Make-Up artist Ayesha Wadiwala chats with us about how a hobby turned profession took her to Shahrukh Khan’s house on her first assignment!
Ayesha turned her hobby into her profession and laughs when you ask her what her inspiration was. It’s because the story is heartwarmingly sweet. “It was a hobby and after I got married, it became a profession. I was the make up person at my best friend’s wedding. She didn’t want to hire a makeup artist and wanted the makeup to look real. It was a grand wedding; people started liking and appreciating my make-up,” she reminisces.
Make up artist Ayesha Wadiwala’s passion for painting stayed through her growing up years transitioning into painting people’s faces as an adult. “It’s an extension of my art. I used to do water painting and was good at art in school. Make up came naturally; I’m not trained but can create with colours. Technical knowledge is important but you need the flair to adapt your own style,” she says.
Ayesha has been in this profession for the last five years and her work has been diverse. “I did this Cleartrip ad two years ago. It was the journey of a girl who is stuck somewhere with her luggage in a new country. It was really interesting because we had to create characters,” says Ayesha whose work profile includes brands such as Cadbury, Colgate, VLCC, Cleartrip, Bodycare, jewellery campaigns and lots for Peta. “The first one happened when my friend photographer Himanshu Seth asked me if I could do makeup for a Peta commercial. I had to do face-painting and was going to be doing make up for this South African cricketer Wayne Parnell. He was lean and we had to do his six-packs with make up. It was amazing! They are a good team of people to work with,” she says. Her Peta celebrity list includes Sunny Leone, Adah Sharma, Tannishtha Chatterjee and Pooja Mishra to name a few.
As a modern day working woman in a glamourous profession, Ayesha’s insight into how the industry works is refreshing. “If you’re a freelancer, you are your own manager; how you present yourself, the way you look is very important. If I don’t look my part, people won’t respond. The way you network, your communication and PR skills build relationships. I do a lot of bridal makeup and it’s very important that the bride feels confident. I have to make them feel that way,” states Ayesha adding that it’s the toughest part of being a make-up artist.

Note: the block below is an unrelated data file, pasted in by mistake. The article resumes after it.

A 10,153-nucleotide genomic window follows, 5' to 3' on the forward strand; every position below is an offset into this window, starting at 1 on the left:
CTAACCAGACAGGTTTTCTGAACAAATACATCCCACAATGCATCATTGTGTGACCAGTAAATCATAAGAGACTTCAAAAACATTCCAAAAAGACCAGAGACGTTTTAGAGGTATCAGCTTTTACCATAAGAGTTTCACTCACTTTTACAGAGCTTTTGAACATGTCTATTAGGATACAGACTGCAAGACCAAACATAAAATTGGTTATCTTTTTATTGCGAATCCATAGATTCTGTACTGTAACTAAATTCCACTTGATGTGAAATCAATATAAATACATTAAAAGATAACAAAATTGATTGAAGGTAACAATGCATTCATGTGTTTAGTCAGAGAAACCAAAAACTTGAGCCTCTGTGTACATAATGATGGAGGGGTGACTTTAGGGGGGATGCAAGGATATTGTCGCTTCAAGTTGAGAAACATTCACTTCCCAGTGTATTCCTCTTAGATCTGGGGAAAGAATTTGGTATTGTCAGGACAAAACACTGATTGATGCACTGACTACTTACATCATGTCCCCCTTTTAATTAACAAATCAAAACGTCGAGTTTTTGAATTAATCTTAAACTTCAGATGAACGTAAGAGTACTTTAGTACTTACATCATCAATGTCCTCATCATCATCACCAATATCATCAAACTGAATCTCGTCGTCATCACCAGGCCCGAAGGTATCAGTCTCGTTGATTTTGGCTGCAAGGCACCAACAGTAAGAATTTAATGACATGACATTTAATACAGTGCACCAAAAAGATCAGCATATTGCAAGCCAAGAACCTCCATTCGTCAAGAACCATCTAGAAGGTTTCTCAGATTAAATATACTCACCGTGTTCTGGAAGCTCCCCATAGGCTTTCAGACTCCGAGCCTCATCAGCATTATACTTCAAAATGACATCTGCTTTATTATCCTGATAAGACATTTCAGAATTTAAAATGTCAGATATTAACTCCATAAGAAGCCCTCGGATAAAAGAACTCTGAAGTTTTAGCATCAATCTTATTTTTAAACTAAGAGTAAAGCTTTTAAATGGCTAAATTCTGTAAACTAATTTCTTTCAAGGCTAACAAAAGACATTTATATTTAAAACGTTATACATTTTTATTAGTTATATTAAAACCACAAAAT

Ayesha’s work is reflective of her international influences. “There is so much to learn from artists abroad in terms of creating a natural look. Indian market is changing. If you see Deepika’s make up, it’s more natural unlike the chalky make-up from the 80s 90s and 2000s. Shilpa Shetty’s makeup for example 10 years ago vs. now; completely different. It’s a good change we have adapted from the West. They use a lot of makeup but do it so well you can’t guess. I love to follow that style and have done a couple of workshops abroad. It’s also got to do with the techniques and products,” she reflects.
What does Ayesha’s future hold for her? “One of my big plans is to go to London or New York and learn prosthetic make up, hopefully next year. It’s more like a science where you create different kinds of characters. For instance Hrithik’s makeovers in Dhoom. Make up artists are hired from abroad for this. This would be my first formal make up course and my next goal.
Her journey has been full of learning and pleasant surprises. Ayesha remembers one of the most treasured moments in her career so far. She chuckles before saying, “That might be when I went to Shahrukh’s house. I was just starting my career. Technically this was my first assignment. I was doing Shaina NC‘s make up. She wanted me to go with her. Little did I know it was at Sharukh’s house. She was interviewing him for a show on Zee News and he was right in front of me in flesh and blood. I did his touch up and it made me think that was a sign of luck for what I was doing. It was after all my first assignment.”